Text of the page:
British Columbia

Immunization requests spike in wake of measles outbreak

Health professionals in the Lower Mainland are scrambling to keep up with immunization inquiries after 36 people were sent home from Vancouver schools for exposure to measles.

36 people have been sent home from Vancouver schools after exposure

Health authorities are reminding parents that children over five can receive a vaccination from a pharmacist. (Sean Gallup/Getty Images)

Three more people have been asked to stay home from two Vancouver French schools after exposure to measles, bringing the total to 36 and as the numbers of people exposed increase, so do calls from panicked parents trying to protect their children.

Audey Korpus and his wife were shocked when they called the Fraser Health Authority's central booking line Tuesday morning to request a measles immunization appointment for their seven-year-old daughter and learned that 120 people were already waiting in the call queue. 

'I started to panic a little bit," said Korpus.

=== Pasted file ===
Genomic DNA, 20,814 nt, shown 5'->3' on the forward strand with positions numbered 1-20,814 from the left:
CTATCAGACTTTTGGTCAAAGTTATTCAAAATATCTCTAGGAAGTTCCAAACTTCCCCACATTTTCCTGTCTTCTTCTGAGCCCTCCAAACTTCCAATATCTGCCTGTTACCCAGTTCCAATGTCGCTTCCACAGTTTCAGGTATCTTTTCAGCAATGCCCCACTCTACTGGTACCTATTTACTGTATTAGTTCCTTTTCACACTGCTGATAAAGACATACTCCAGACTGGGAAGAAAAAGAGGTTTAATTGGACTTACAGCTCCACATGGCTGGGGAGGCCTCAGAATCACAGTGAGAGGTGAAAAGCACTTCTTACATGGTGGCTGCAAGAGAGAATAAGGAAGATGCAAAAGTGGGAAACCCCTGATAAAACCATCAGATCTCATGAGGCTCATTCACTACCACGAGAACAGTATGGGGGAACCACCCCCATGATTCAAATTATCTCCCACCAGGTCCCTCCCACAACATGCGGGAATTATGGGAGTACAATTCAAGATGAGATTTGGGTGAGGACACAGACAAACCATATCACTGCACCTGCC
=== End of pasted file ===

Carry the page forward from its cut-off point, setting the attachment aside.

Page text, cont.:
He called back in the afternoon and the queue had grown to 320, and it remained at more than 300 on Wednesday morning. The booking line then experienced technical difficulties and Korpus said he could not get through to anyone.

The couple gave up on the phone line and booked their daughter for an appointment through a pharmacist instead. 

Call HealthLink B.C.

Dr. Shovita Padhi, medical health officer with Fraser Health, said the outbreak is causing increased call volumes and staff is working extra hours to accommodate everyone.

Padhi said many of the calls coming in are from  people requesting information, not solely wanting to book an immunization. She recommends anyone with questions should call 811 and direct those questions to HealthLink B.C. to reduce wait times for those on hold wanting an actual appointment.

According to Fraser Health, once people connect with central booking, they will be able to get their immunization within 15 days. Parents can also ask their family doctor, visit a walk-in clinic or take children over five years old to a pharmacist for an immunization.

'This is for our entire community'

In West Vancouver, family physician Dr. Maryam Zeineddin has also seen an increase in immunization inquiries from parents.

Zeineddin said several of her patients are also concerned about their own immunity status.

According to Zeineddin, anyone born between 1970 and 1994 requires two doses of the MMR vaccine. She said there is no risk to having a second dose again if you are unsure, but a blood test can determine if a patient is up to date. 

"Don't get it just for yourself, this is for our entire community," said Zeineddin.

"It's to protect the patients who are under the age of five, it's to protect the pregnant ladies, and it's to protect the patients who are elderly and immunocompromised."